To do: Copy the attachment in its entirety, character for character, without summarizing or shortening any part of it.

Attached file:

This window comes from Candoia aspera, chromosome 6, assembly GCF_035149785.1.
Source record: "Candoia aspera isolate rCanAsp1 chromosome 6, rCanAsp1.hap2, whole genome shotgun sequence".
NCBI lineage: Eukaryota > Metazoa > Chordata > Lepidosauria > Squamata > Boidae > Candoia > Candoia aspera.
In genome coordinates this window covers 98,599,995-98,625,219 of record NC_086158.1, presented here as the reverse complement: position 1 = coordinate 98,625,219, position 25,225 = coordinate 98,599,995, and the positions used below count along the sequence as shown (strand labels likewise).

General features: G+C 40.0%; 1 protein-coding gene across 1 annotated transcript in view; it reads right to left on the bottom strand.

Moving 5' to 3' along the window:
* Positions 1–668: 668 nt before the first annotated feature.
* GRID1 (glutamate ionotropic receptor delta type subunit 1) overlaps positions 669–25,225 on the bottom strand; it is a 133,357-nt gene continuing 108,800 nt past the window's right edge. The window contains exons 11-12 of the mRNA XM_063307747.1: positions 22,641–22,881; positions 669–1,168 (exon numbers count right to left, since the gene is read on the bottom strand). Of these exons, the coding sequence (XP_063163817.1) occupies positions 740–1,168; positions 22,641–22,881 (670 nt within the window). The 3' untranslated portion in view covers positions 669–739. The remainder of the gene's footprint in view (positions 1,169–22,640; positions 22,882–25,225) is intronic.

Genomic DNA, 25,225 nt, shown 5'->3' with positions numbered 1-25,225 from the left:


This window comes from Candoia aspera, chromosome 6, assembly GCF_035149785.1.
Source record: "Candoia aspera isolate rCanAsp1 chromosome 6, rCanAsp1.hap2, whole genome shotgun sequence".
NCBI lineage: Eukaryota > Metazoa > Chordata > Lepidosauria > Squamata > Boidae > Candoia > Candoia aspera.
In genome coordinates this window covers 98,599,995-98,625,219 of record NC_086158.1, presented here as the reverse complement: position 1 = coordinate 98,625,219, position 25,225 = coordinate 98,599,995, and the positions used below count along the sequence as shown (strand labels likewise).

General features: G+C 40.0%; 1 protein-coding gene across 1 annotated transcript in view; it reads right to left on the bottom strand.

Moving 5' to 3' along the window:
* Positions 1–668: 668 nt before the first annotated feature.
* GRID1 (glutamate ionotropic receptor delta type subunit 1) overlaps positions 669–25,225 on the bottom strand; it is a 133,357-nt gene continuing 108,800 nt past the window's right edge. The window contains exons 11-12 of the mRNA XM_063307747.1: positions 22,641–22,881; positions 669–1,168 (exon numbers count right to left, since the gene is read on the bottom strand). Of these exons, the coding sequence (XP_063163817.1) occupies positions 740–1,168; positions 22,641–22,881 (670 nt within the window). The 3' untranslated portion in view covers positions 669–739. The remainder of the gene's footprint in view (positions 1,169–22,640; positions 22,882–25,225) is intronic.

Genomic DNA, 25,225 nt, shown 5'->3' with positions numbered 1-25,225 from the left: